As for Evans, Phil S. Dixon’s book credits him with 125 hits including 18 doubles, 5 triples and a pair of home runs. Unfortunately, Dixon does not provide any further stats in his book. However, Seamheads.com which provides documented stats backed by box scores, shows Evans playing in 42 games with 37 hits in 142 at bats including 15 RBI and 4 doubles and 4 triples.
Like Gilkerson’s, the Grays were an independent team that played most of their games away from their home field in Pittsburgh. This meant endless bus travel, where the hardships they encountered make their .828 winning percentage even more amazing. In a 1976 article in the Omaha World-Herald, Evans recalls one harrowing evening with the Grays when their bus got stuck in mud outside Grand Forks, North Dakota. The team had to arm themselves with their bats to protect themselves against marauding wolves. Later in the article, Evans remembered, “We always were pitted against the bus. It was the tires, the transmission, or the engine. When our engine wouldn’t start one time, our owner got so mad he pulled out a gun and shot the bus in the radiator.”
Evans left the Grays the next year after leading the East-West League in singles. He wound down his career playing with the Washington Pilots and Cincinnati Tigers before retiring in 1934. He returned to Louisville where he became a playground director for the city. He and his second wife Lillie Ragland eventually relocated to Los Angeles where they both worked in the households of Beverly Hills’ elite. Lillie, who had attended college at Tennessee A&I before having to withdraw due to the Great Depression, eventually earned her realtor’s license, becoming the first Black woman admitted to the Los Angeles Realty Board. Lillie operated a thriving business, and in 1971 became the first Black director of the Los Angeles Realty Board.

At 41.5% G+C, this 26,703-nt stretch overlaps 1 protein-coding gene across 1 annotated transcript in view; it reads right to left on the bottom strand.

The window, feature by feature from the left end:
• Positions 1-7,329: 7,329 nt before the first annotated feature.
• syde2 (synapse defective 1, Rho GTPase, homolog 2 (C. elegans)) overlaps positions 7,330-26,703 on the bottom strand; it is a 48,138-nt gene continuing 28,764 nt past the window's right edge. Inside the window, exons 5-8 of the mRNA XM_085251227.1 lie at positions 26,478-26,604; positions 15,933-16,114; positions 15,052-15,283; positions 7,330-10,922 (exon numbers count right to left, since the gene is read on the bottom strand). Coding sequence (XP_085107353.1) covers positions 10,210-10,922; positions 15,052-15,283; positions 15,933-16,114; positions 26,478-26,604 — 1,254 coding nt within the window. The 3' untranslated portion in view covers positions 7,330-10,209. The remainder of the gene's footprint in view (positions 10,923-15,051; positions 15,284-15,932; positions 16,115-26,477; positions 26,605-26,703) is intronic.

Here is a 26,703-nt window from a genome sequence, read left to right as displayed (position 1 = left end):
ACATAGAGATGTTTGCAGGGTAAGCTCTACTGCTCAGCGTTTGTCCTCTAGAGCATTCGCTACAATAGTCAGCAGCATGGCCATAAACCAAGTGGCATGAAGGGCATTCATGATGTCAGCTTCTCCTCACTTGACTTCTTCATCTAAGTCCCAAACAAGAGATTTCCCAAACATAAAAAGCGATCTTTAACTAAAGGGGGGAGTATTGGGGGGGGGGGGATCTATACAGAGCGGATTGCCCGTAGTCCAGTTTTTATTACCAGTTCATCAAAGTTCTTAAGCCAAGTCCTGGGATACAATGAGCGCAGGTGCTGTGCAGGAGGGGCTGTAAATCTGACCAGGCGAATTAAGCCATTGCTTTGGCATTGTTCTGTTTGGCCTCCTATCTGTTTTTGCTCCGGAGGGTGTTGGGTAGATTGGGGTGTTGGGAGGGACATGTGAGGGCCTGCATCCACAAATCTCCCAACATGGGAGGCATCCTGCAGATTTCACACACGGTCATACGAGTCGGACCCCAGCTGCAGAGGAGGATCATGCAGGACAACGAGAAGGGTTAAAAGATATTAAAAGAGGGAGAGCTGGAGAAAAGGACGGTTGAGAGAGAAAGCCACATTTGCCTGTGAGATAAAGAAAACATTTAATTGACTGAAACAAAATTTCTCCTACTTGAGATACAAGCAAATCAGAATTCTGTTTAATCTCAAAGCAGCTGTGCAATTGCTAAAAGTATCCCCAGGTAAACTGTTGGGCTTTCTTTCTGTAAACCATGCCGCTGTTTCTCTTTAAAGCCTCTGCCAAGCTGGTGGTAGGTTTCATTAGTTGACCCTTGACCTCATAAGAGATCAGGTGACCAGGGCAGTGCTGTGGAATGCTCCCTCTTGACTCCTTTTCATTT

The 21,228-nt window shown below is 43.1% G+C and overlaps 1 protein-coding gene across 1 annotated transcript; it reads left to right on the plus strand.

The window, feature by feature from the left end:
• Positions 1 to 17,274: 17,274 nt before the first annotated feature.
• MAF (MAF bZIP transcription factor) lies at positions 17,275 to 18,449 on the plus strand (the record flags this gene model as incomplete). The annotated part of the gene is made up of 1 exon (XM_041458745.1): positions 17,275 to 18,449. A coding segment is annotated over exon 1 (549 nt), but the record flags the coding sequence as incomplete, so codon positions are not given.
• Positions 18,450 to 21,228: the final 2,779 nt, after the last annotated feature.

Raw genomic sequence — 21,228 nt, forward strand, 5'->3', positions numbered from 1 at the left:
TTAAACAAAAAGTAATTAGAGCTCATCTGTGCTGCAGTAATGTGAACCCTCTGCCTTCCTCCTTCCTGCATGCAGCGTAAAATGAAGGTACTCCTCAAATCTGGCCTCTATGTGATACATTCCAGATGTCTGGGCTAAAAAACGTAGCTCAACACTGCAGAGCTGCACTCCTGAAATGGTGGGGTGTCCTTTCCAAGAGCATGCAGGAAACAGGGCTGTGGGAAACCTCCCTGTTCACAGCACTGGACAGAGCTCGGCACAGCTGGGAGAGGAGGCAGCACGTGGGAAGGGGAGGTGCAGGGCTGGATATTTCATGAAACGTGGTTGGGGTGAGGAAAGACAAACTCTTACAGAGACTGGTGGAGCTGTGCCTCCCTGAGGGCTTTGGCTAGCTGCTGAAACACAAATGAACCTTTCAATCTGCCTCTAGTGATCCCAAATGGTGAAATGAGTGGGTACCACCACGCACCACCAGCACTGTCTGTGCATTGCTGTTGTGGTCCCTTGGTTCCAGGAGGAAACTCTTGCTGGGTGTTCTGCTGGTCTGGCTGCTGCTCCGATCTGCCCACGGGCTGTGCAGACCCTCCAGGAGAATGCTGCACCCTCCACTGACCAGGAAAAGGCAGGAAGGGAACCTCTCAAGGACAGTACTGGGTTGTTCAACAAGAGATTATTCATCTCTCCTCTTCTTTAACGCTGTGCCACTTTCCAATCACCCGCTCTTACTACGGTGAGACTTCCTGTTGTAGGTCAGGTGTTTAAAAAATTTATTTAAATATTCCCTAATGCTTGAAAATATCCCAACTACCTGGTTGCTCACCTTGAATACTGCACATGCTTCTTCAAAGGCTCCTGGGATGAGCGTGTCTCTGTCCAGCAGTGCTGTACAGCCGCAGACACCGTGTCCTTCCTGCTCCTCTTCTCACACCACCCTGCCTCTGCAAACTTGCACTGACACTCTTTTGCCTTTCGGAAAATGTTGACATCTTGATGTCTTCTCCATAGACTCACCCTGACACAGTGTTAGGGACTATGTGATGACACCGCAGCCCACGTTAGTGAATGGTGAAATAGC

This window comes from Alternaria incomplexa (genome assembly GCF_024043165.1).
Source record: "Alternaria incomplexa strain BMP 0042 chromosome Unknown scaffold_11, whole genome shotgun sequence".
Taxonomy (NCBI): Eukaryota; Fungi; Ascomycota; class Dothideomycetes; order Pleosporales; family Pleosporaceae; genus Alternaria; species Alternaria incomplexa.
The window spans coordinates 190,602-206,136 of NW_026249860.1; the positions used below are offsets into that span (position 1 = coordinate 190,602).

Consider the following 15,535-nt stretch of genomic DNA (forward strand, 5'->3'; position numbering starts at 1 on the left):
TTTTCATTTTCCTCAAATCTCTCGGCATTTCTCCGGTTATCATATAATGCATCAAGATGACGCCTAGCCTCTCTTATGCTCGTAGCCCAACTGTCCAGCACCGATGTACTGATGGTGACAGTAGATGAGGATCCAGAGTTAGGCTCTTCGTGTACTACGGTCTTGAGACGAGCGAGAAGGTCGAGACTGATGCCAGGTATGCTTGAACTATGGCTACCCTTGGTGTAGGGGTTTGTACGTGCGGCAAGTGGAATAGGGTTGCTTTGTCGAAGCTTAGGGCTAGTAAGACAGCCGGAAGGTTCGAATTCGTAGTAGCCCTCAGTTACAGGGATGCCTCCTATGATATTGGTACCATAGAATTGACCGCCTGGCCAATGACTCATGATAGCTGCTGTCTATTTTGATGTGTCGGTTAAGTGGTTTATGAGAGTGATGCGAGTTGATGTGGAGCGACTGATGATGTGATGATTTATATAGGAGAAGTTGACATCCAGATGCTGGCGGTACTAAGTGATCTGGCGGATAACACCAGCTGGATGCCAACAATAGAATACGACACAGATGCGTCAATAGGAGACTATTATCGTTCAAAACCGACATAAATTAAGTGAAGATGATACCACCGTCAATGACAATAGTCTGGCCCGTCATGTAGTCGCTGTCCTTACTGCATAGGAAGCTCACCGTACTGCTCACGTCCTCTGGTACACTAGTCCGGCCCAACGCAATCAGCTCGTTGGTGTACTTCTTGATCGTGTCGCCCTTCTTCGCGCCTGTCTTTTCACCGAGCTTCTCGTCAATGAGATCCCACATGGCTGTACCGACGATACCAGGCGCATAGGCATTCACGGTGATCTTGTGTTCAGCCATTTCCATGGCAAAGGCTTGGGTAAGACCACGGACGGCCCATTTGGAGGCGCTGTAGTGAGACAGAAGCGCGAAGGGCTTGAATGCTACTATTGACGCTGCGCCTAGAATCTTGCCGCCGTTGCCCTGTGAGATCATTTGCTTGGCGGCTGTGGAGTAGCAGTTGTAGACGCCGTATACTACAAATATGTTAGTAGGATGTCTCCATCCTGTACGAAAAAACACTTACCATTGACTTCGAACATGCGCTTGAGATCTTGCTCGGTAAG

Bill “Happy” Evans passed away in 1976. Though he did not have a Hall of Fame career, his part in making the 1931 Homestead Grays one of the game’s greatest teams cannot be understated. As a utility player, Evans filled a tough and crucial position unique to the Negro Leagues that was remembered by his fellow players and fans long after he passed. Perhaps the most direct tribute to Evans’ ability comes from teammate Ted Page who told John Holway, “When you’re picking the best all-round utility man, I always pick Martin Dihigo first. And then I come to Bill Evans.” A contemporary of both Ted Page and Bill Evans, Hall of Famer Martin Dihigo is regarded by many historians and players as the greatest all-around ballplayer in the history of the game. For Page to mention Evans in the same breath as Dihigo is quite a compliment.
In a curious footnote to this story, the old utility player’s legacy lives on in a way not shared by anyone else in baseball history. Though Happy Evans and Lillie had no children together, they enjoyed spending time with Lillie’s niece, Doria Ragland. That name may seem familiar – Doria Ragland is the mother of Meghan Markle, now known as Meghan, Duchess of Sussex. In fact, Doria inherited the Evans’ house in Los Angeles when Lillie passed away in 2004.
To quote Mel Allen, “How about that!”